TODAY'S
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Watch: Take a tour inside Kate Sheppard’s former house where suffragists worked to get women the right to vote

Suffragist Kate Sheppard's old house in Christchurch goes up for auction next month - so Seven Sharp host Hilary Barry took a tour.

Ms Sheppard was instrumental in gaining New Zealand women the right to vote in 1893. She carried out important work for the suffrage movement in the house during the late 19th Century.

Today saw celebrations around the country marking 125 years since women gained the right to vote in New Zealand.

Jacinda Ardern has indicated the Government is interested in buying the house for the nation. It's expected to fetch in excess of $3 million when it goes under the hammer on October 17.

Hilary Barry met with the home's current owner Julia Burbury who showed her around the dwelling set on one acre of gardens.

The house has a category one heritage listing.

The piece of New Zealand history in Christchurch, worth more than $3 million, is up for auction. Source: Seven Sharp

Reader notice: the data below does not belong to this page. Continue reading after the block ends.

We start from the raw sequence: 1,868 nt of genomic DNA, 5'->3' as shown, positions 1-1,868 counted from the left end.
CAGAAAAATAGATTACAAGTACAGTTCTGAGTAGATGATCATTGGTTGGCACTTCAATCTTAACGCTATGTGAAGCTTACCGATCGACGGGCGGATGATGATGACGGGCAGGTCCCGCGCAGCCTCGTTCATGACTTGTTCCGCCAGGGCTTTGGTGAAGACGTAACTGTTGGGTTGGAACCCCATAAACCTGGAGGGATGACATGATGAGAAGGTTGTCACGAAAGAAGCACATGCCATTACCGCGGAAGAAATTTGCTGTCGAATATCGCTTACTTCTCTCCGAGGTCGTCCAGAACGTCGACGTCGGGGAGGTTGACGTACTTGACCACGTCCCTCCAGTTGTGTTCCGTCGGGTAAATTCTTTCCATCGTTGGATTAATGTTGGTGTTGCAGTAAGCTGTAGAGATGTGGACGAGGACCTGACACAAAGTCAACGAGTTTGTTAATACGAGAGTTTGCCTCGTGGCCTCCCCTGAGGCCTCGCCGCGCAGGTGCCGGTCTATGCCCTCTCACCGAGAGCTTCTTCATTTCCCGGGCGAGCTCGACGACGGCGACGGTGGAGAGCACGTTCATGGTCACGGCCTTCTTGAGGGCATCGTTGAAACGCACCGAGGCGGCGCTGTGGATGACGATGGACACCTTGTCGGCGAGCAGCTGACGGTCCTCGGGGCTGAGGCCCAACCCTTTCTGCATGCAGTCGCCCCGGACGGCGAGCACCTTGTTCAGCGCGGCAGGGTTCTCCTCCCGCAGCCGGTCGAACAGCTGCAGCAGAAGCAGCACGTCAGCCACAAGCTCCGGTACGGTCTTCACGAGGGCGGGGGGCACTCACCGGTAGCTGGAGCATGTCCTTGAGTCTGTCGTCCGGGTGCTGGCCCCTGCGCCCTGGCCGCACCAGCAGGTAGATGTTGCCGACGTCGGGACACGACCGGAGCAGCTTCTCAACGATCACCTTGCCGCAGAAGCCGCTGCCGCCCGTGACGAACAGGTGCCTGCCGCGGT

Mum distraught as son turned away from Hutt Valley High School because he didn't have permanent address

Being homeless has become an obstacle for one mother wanting to give her child an education.

Helen Taitapanui and her son were turned away from Hutt Valley High School last week because they don't have a permanent residential address.

Ms Taitapanui, is currently battling cancer and lives in a motel with her teenage son while they wait for a permanent home.

"We've got to be glad that we've got that when we know that a lot of our families are out there living in cars," Ms Taitapanui told 1 NEWS.

However, this was a problem when she tried to enrol her son at a local school.

"The response was it's against their policy to register children living out of a motel. you had to have a residential address," Ms Taitapanui said.

She complained to the Ministry of Education and shortly after Hutt Valley High School reversed its decision.

Ms Taitapanui says her son's excited about going back to school.

"I know once he steps back into the realm of education he'll be well and truly away."

She hopes by speaking out, another unnecessary obstacle will be removed for the homeless.

Being homeless threw up an unexpected obstacle for a mum wanting to educate her child. Source: 1 NEWS